BusinessDay

Oil theft bites deeper as NLNG gas supply drops 38%

The rising crude oil theft overwhelming Nigeria’s energy business is biting deeper as the volume of gas the Nigeria LNG Limited (NLNG) can supply to the international markets has declined by 38 percent, BusinessDay has learnt.

While Liquefied Natural Gas (LNG) spot prices reached an oil equivalent of over $500 per million British thermal unit (mmBtu) last month, LNG exports from Nigeria plunged by 38 percent year-on-year, according to LNG data from Refinitiv Eikon, one of the world’s largest providers of financial markets data.

“Much of the feed gas supplied to Nigeria’s NLNG project at Bonny Island is derived from associated gas; hence, the drop in the country’s oil production on the back of upstream issues and crude theft has led to a sizeable decline in feed gas supply to the facility,” said Olumide Ajayi, a senior LNG analyst at London Stock Exchange Group.

The NLNG, which is jointly owned by the Federal Government and three international oil companies, was established in 1989 to harness Nigeria’s vast natural gas resources and produce LNG and natural gas liquids for export but it started operations in 1999.

“Although record prices contributed to Europe’s skyrocketing energy bills, they could have provided Nigeria’s economy with much-needed foreign currency revenues similar to levels of the Gulf war oil windfall in the early 1990s,” Ajayi said.

The Nigerian government received a dividend of N208.5 billion from the NLNG in 2021, according to data from the Budget Office. The country has received over $18.3 billion in dividends in the last two decades.

“Worth noting that two years ago, LNG spot prices fell to less than $2/mmBtu so this opportunity to take advantage of high spot LNG prices won’t always be there,” Ajayi explained.

Kayode Oluwadare, an energy market development analyst at Enrg Solutions Ltd, said a combination of factors including years of underinvestment in upstream gas/condensates projects and delays in the passage of the Petroleum Industry Act (PIA) have greatly impacted the non-associated gas balance in the NLNG’s feed gas mix.

He advised the federal government to model its LNG projects for offshore gas field developments in a vertically integrated fashion, which will increase supply of gas to the international market.

“British Petroleum’s Greater Tortue Ahmeyim gas project on the maritime border of Senegal and Mauritania is a good model for future gas projects in Nigeria to emulate,” Oluwadare added.

Read also: Peter Obi accuses government of rampant oil theft

Bede Emuka, regional director at Guyana-based Atlantic Oilfield Supplies, believes the situation is really bleak, considering that crude oil and gas are the twin pillars of Nigeria’s foreign exchange revenue.

BusinessDay learnt the federal government is expecting N187 billion dividends in 2022 from its 49 percent share in NLNG.

“It used to be that the NLNG was a quiet foreign exchange performer. Not anymore,” Emuka said.

Apart from losing FX, BusinessDay’s findings showed Nigeria may also be losing a decisive battle for market share to other smaller oil-producing countries, which are springing up different projects and attracting the right kind of investments.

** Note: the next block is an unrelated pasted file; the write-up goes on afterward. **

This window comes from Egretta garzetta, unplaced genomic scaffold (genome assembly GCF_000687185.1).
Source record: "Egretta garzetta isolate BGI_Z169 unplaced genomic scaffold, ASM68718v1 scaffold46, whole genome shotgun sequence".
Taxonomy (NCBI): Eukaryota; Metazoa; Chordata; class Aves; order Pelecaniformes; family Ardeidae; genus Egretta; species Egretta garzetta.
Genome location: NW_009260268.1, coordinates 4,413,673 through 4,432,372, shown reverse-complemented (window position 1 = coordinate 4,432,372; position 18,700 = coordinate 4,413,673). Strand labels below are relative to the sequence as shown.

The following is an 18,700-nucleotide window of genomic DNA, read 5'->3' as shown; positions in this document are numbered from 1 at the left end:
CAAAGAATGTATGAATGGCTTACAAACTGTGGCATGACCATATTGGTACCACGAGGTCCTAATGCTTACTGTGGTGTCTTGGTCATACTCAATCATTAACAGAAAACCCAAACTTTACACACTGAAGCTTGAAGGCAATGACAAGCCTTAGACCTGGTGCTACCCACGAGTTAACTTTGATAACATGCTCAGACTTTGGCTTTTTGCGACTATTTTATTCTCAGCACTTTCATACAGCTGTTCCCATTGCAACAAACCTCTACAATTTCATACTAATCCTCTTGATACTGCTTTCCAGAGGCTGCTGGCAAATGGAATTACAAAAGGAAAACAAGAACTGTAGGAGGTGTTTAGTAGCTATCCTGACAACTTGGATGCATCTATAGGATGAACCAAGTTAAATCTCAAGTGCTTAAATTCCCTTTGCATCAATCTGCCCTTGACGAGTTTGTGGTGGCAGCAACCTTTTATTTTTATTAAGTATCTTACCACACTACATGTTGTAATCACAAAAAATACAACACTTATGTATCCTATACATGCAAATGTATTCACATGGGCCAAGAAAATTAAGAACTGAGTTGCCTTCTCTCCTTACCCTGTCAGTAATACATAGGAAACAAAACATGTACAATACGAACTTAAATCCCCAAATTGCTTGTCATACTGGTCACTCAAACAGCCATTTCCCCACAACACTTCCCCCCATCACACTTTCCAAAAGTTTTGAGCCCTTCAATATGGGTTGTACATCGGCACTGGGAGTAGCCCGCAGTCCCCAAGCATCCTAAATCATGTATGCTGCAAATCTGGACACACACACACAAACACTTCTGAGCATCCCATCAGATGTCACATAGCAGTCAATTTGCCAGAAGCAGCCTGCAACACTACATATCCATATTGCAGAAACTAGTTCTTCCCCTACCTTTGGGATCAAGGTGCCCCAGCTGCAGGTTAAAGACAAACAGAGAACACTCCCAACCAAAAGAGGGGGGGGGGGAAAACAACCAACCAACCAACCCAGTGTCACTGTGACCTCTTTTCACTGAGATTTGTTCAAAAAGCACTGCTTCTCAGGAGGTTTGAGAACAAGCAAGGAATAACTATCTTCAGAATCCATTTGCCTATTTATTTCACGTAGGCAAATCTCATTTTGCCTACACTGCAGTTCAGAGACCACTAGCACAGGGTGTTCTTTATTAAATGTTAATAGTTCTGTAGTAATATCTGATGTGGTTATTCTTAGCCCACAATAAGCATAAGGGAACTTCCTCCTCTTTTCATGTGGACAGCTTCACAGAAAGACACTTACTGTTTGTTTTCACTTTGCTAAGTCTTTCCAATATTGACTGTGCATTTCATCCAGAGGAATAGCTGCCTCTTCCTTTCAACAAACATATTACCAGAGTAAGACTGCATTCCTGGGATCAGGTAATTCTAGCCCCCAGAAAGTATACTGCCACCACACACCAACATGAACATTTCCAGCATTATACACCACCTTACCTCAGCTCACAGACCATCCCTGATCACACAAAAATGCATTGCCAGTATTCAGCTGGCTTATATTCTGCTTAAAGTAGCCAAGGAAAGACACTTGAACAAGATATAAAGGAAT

Last Friday, Egypt announced it was earning about $500 million monthly from natural gas exports and aimed to raise the figure to $1 billion “in the coming period”.

Egypt exported 8.9 billion cubic metres (bcm) of LNG last year and 4.7bcm in the first five months of 2022, according to Refinitiv Eikon data.

According to Egypt’s finance minister, Mohamed Maait, the country is pushing to maximise its exports of natural gas to generate foreign exchange revenue after coming under financial pressure due to the impact of the war in Ukraine.

The government says gas exports have been boosted after it introduced an electricity rationing plan in August.

“Unlike Egypt, Nigeria is at a crossroads in terms of the state of Nigeria’s oil and gas industry. Revenue from oil and gas exports has fallen significantly over the year. A huge loss to Nigeria with the high profits declared by other producing nations,” Etulan Adu, a production engineer familiar with Nigeria’s oil and gas industry, said.

NLNG, whose export plant is located on Bonny Island, an industrial hub in the restive Niger Delta, is owned by the Federal Government of Nigeria (49 percent) and Shell Gas B.V. (25.6 percent), Total Enegies Gaz & Electricité Holdings (15 percent) and Eni International N.A. N.V. S.àr.l (10.4 percent).

With 209.5 trillion cubic feet of natural gas reserves, Nigeria is the largest gas-producing nation in Africa and 10th globally. It produces 8 billion cubic feet of gas daily, according to the Nigerian Upstream Petroleum Regulatory Commission.

The NLNG monetises well over 4 billion cubic feet of gas daily, hence the company’s significant contribution to the nation’s economy through dividend payments from foreign exchange earnings, foreign direct investments, and immense local content and community impacts.

Since its operation in 1999, the company has generated over $114 billion in revenues, paid to the federal government $9 billion in taxes, $18.3 billion in dividends, and $15 billion in feed gas purchase.

The NLNG Train 7 is currently under construction and is targeted at increasing the company’s gas supply capacity from 22 million tonnes per annum (mtpa) to 30mtpa.

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